• Pains have a structured content

There are many ways to flesh out the content of a pain. In the book, I settle for protection-imperatives. Commands are imperatives to protect a particular body part, in a particular way, with a particular urgency. The pain in my ankle says to protect my ankle from bearing weight. The pain of a burned arm says to protect a patch of skin from contact. The pain in my legs after running says to take it it easy. And so on.

More formally, I cash out the content of pains in terms of what I call Schema PS:

PS: Keep B from E (with priority P)!

Where B stands for a body part, E a type of action, and P a ranking function that allows the account to capture differences in the intensity of pains. Together, these variables allow the imperativist to capture variations in the location, intensity, and felt quality of pains.

  • Pains are only imperatives

The pure imperativist also claims that there is no further content to pain — and in particular, there is no additional representational element.

Pure imperativism is a hard sell. It is harder to capture all aspects of pain within the content of a command (indeed, that’s why the content of pain needs the structure it does). It goes against the grain of much scientific theorising about pain; there, the tendency has been to think of pains as something like composites of affective and sensory information. Hybrid imperativism, which conceptualises pain as containing both representative and indicative elements, has more explanatory resources, and fits nicely with the standard scientific view.

Why pure imperativism, then? Partly because I think it’s a philosophically useful exercise to defend simple, pure forms of any theory. Doing so often reveals unexpected resources. But mainly: because I’ve come to think it actually works, and is more true to our lived experience of pain.

So much for the view itself. In the next post, I’ll say more about why you might believe it, and how pains fit in with a more general picture of the bodily sensations.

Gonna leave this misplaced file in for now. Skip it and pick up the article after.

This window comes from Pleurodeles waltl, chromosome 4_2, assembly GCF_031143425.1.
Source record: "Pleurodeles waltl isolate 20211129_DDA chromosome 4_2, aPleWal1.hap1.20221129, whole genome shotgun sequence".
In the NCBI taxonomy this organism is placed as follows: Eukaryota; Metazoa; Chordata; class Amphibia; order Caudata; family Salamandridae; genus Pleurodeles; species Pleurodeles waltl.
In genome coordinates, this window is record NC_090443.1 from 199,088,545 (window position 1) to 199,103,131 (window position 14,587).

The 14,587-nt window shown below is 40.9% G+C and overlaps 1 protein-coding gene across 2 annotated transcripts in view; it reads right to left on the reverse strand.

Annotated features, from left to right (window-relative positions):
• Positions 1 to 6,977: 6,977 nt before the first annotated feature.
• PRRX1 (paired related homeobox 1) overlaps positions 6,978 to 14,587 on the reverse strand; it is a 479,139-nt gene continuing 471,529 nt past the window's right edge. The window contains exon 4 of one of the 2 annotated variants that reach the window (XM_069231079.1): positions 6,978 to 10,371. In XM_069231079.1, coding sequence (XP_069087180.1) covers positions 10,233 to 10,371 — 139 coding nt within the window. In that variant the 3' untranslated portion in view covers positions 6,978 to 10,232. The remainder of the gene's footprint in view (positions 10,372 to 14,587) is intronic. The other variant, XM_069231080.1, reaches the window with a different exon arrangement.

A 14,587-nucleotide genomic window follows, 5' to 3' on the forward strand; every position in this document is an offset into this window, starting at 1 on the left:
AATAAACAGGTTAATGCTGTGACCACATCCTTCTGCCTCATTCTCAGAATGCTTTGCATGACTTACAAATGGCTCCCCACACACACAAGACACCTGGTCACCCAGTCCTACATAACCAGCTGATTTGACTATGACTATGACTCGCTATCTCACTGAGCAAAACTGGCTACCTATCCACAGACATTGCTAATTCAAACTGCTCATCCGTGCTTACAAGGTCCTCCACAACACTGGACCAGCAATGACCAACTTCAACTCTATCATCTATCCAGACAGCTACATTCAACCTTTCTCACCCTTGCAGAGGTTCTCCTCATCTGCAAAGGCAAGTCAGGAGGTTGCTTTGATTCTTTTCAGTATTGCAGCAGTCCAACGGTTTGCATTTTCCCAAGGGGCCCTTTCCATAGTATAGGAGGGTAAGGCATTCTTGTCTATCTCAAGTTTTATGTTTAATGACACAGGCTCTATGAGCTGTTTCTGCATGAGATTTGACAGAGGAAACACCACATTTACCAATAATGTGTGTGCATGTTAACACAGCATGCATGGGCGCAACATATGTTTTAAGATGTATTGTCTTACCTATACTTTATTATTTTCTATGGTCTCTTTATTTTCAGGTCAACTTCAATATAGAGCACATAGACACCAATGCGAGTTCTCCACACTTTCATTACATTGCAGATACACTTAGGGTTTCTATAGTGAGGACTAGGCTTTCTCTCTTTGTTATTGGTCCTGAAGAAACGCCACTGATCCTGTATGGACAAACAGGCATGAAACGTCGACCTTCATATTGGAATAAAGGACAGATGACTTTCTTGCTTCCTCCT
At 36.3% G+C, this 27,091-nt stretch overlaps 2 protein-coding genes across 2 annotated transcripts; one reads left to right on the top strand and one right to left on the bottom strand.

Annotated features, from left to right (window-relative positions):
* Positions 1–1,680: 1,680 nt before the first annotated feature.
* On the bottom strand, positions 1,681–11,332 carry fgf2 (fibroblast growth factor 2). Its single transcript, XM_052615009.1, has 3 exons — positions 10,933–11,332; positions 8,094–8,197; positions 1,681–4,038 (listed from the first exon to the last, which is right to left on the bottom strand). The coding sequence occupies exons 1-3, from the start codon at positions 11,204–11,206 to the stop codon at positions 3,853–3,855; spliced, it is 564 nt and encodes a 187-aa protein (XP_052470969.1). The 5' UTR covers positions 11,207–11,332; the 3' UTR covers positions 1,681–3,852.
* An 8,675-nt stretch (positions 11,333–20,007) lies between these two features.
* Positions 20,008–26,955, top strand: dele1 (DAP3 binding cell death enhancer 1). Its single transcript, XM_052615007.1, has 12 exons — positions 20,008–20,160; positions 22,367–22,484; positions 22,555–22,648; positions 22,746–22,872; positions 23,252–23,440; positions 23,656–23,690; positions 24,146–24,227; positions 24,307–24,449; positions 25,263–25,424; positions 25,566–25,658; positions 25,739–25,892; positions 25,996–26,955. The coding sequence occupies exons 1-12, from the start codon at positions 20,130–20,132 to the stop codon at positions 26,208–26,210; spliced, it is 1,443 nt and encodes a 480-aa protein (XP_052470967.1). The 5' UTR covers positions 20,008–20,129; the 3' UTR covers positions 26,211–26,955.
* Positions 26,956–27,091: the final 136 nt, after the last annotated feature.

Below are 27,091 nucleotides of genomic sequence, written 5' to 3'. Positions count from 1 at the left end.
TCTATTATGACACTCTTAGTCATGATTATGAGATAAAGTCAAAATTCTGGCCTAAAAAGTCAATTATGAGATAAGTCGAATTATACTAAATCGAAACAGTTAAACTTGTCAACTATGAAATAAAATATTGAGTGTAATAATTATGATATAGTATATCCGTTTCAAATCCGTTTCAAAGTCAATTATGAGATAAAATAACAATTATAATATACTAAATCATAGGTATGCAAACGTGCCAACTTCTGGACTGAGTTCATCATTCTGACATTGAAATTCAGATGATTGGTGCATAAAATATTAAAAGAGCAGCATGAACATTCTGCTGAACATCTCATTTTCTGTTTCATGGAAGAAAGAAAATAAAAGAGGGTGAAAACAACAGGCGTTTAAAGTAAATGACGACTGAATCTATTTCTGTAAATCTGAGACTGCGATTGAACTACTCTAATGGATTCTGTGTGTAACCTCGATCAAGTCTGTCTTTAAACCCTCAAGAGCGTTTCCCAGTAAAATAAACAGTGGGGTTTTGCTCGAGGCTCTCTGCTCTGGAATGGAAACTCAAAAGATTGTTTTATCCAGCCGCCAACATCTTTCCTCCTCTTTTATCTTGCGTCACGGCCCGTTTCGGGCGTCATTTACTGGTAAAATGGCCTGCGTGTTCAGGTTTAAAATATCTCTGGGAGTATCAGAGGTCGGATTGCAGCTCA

1. Thanks, Colin. Very ingenious. When I hear this kind of intentionalist story, my first worry is this: what are the rules for attributing intentional content to conscious mental states (for the purpose of testing intentionalism)? If there are no rules, it seems all too easy to come up with content that tracks the phenomenal character of some mental states. In fact, different people come up with different contents… Is there any independently motivated way to determine the right way to attribute intentional content to conscious mental states?

  2. Good question, Gualtiero. There are two ways of taking your question. On the one hand, you might be asking how we tell whether we states have any content rather than not (that’s one way to read the “testing intentionalism” part of your question). That’s a big issue about naturalizing content, I assume, and one that I hope someone smarter than me can figure out. On the other hand, it could be a question about how you tell what content something has, assuming that it has some. There, I think that you do, well — the big complicated thing I do in the book, where you look to evidence about the functional and biological role of pain, the different empirical phenomena and breakdown conditions and so on, and then you try to tell an overall coherent story. That might fail, in which case you go back and reject the assumption of contentful-ness for the particular state. I take it that was sort of the dialectic with people who attacked intentionalism by attacking representationism.